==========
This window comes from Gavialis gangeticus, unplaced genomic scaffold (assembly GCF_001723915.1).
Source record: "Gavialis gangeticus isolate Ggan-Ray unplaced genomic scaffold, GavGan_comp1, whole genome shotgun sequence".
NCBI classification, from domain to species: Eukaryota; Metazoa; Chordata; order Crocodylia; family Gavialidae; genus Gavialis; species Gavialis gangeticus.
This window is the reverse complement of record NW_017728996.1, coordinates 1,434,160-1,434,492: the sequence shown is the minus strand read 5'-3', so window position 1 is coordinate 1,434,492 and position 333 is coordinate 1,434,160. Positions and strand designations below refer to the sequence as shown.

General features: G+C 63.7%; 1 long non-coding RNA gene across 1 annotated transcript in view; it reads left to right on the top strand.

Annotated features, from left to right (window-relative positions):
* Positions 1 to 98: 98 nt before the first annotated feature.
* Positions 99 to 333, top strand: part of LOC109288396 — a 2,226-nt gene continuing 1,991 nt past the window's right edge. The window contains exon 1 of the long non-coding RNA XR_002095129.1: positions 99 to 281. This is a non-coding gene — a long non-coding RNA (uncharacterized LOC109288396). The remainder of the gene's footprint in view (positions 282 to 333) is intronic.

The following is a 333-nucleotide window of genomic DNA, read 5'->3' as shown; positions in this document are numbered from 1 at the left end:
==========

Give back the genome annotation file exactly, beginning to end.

This window comes from Gavialis gangeticus, unplaced genomic scaffold (assembly GCF_001723915.1).
Source record: "Gavialis gangeticus isolate Ggan-Ray unplaced genomic scaffold, GavGan_comp1, whole genome shotgun sequence".
NCBI classification, from domain to species: Eukaryota; Metazoa; Chordata; order Crocodylia; family Gavialidae; genus Gavialis; species Gavialis gangeticus.
This window is the reverse complement of record NW_017728996.1, coordinates 1,434,160-1,434,492: the sequence shown is the minus strand read 5'-3', so window position 1 is coordinate 1,434,492 and position 333 is coordinate 1,434,160. Positions and strand designations below refer to the sequence as shown.

General features: G+C 63.7%; 1 long non-coding RNA gene across 1 annotated transcript in view; it reads left to right on the top strand.

Annotated features, from left to right (window-relative positions):
* Positions 1 to 98: 98 nt before the first annotated feature.
* Positions 99 to 333, top strand: part of LOC109288396 — a 2,226-nt gene continuing 1,991 nt past the window's right edge. The window contains exon 1 of the long non-coding RNA XR_002095129.1: positions 99 to 281. This is a non-coding gene — a long non-coding RNA (uncharacterized LOC109288396). The remainder of the gene's footprint in view (positions 282 to 333) is intronic.

The following is a 333-nucleotide window of genomic DNA, read 5'->3' as shown; positions in this document are numbered from 1 at the left end: